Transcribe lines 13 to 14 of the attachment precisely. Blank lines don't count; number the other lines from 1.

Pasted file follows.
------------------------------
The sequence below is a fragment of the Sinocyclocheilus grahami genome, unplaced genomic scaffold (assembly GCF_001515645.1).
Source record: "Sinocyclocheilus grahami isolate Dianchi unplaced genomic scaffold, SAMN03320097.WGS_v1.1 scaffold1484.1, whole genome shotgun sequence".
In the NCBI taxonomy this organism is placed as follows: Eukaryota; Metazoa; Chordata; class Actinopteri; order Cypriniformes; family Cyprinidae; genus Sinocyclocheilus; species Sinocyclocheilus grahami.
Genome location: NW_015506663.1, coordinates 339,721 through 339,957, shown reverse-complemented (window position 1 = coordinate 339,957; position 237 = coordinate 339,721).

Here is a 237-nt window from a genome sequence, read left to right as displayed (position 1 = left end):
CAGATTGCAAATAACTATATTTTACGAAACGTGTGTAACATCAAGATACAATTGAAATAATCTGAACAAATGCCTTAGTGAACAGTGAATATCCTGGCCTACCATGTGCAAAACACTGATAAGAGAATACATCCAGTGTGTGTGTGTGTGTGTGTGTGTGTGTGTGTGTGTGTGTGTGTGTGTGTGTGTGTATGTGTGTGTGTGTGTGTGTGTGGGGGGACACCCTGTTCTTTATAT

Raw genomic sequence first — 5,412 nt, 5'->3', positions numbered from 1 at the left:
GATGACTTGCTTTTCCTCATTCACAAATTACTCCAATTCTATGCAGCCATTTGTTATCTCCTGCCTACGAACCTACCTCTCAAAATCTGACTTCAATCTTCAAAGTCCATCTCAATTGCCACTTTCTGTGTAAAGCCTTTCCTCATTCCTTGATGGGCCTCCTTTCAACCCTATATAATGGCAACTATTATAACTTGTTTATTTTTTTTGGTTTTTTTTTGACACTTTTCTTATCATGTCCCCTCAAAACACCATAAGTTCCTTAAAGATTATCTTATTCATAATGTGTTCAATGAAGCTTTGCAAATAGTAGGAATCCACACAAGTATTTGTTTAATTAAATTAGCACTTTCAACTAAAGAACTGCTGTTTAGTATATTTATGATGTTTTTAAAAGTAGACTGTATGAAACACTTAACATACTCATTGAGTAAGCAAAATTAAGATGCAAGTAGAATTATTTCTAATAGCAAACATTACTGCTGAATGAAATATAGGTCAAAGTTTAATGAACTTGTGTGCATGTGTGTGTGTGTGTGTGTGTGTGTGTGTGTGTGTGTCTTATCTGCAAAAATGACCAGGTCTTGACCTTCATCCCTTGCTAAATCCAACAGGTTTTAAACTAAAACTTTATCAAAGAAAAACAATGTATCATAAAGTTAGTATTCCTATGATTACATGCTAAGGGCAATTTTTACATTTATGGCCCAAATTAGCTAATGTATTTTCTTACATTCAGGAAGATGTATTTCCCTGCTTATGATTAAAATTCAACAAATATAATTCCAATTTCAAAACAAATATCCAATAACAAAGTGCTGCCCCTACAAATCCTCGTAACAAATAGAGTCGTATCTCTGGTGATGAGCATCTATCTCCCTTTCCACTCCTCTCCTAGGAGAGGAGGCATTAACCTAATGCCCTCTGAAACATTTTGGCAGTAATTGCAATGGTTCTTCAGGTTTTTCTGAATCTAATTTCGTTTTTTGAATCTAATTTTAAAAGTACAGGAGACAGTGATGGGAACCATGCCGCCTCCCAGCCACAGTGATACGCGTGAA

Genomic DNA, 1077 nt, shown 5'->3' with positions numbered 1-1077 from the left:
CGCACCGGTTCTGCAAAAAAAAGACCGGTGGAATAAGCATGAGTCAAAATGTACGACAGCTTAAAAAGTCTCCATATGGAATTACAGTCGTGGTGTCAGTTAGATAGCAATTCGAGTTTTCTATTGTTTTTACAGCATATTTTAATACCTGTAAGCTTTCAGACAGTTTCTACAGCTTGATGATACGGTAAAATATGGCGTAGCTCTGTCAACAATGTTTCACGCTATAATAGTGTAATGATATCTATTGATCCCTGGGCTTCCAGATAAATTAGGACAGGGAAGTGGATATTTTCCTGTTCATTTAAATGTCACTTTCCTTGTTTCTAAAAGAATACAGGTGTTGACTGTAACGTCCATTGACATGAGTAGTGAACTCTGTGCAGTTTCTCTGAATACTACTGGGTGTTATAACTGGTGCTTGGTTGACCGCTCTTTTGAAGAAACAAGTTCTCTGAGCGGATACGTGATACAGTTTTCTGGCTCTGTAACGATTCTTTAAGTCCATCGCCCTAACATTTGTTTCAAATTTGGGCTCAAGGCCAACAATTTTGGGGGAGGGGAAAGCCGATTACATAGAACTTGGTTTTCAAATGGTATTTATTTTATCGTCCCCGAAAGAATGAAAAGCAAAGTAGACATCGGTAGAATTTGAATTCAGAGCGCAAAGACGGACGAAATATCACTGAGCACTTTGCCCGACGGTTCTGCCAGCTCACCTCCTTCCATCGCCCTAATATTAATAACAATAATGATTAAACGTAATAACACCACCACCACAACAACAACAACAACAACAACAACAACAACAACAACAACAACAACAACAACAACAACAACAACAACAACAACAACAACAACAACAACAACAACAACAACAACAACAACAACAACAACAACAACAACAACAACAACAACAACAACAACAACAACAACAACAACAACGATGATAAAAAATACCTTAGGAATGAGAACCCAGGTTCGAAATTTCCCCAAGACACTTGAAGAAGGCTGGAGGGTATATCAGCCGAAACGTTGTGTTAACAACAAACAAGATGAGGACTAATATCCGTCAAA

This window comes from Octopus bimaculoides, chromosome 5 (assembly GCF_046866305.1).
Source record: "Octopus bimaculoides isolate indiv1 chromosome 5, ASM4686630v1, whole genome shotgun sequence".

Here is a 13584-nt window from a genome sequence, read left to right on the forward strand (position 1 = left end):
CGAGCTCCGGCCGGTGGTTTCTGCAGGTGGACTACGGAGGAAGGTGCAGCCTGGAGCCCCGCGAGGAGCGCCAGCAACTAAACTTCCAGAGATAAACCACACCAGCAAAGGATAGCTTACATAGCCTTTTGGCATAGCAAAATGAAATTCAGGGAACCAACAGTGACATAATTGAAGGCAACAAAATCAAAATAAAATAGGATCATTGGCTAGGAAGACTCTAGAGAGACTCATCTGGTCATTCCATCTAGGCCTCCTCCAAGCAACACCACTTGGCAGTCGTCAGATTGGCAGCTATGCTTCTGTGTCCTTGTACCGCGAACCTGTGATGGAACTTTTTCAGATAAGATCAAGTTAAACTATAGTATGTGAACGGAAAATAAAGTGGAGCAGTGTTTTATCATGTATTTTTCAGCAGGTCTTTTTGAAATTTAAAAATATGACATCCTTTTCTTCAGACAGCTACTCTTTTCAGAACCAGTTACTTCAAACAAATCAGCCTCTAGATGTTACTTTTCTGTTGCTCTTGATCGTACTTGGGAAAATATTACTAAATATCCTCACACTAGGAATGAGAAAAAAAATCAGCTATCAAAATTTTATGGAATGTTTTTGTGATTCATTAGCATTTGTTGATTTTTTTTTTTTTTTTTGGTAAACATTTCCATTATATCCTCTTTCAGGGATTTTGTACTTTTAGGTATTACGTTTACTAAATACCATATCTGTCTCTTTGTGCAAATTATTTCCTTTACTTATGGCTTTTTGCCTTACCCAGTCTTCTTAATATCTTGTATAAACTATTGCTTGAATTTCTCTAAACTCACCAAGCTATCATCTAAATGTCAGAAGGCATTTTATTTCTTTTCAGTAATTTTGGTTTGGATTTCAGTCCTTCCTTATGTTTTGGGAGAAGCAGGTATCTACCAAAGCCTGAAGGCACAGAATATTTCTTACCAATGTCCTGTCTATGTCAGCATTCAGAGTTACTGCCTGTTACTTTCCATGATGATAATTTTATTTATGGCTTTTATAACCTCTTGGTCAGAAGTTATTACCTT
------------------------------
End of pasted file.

Here is a 13584-nt window from a genome sequence, read left to right on the forward strand (position 1 = left end):
CGAGCTCCGGCCGGTGGTTTCTGCAGGTGGACTACGGAGGAAGGTGCAGCCTGGAGCCCCGCGAGGAGCGCCAGCAACTAAACTTCCAGAGATAAACCACACCAGCAAAGGATAGCTTACATAGCCTTTTGGCATAGCAAAATGAAATTCAGGGAACCAACAGTGACATAATTGAAGGCAACAAAATCAAAATAAAATAGGATCATTGGCTAGGAAGACTCTAGAGAGACTCATCTGGTCATTCCATCTAGGCCTCCTCCAAGCAACACCACTTGGCAGTCGTCAGATTGGCAGCTATGCTTCTGTGTCCTTGTACCGCGAACCTGTGATGGAACTTTTTCAGATAAGATCAAGTTAAACTATAGTATGTGAACGGAAAATAAAGTGGAGCAGTGTTTTATCATGTATTTTTCAGCAGGTCTTTTTGAAATTTAAAAATATGACATCCTTTTCTTCAGACAGCTACTCTTTTCAGAACCAGTTACTTCAAACAAATCAGCCTCTAGATGTTACTTTTCTGTTGCTCTTGATCGTACTTGGGAAAATATTACTAAATATCCTCACACTAGGAATGAGAAAAAAAATCAGCTATCAAAATTTTATGGAATGTTTTTGTGATTCATTAGCATTTGTTGATTTTTTTTTTTTTTTTTGGTAAACATTTCCATTATATCCTCTTTCAGGGATTTTGTACTTTTAGGTATTACGTTTACTAAATACCATATCTGTCTCTTTGTGCAAATTATTTCCTTTACTTATGGCTTTTTGCCTTACCCAGTCTTCTTAATATCTTGTATAAACTATTGCTTGAATTTCTCTAAACTCACCAAGCTATCATCTAAATGTCAGAAGGCATTTTATTTCTTTTCAGTAATTTTGGTTTGGATTTCAGTCCTTCCTTATGTTTTGGGAGAAGCAGGTATCTACCAAAGCCTGAAGGCACAGAATATTTCTTACCAATGTCCTGTCTATGTCAGCATTCAGAGTTACTGCCTGTTACTTTCCATGATGATAATTTTATTTATGGCTTTTATAACCTCTTGGTCAGAAGTTATTACCTT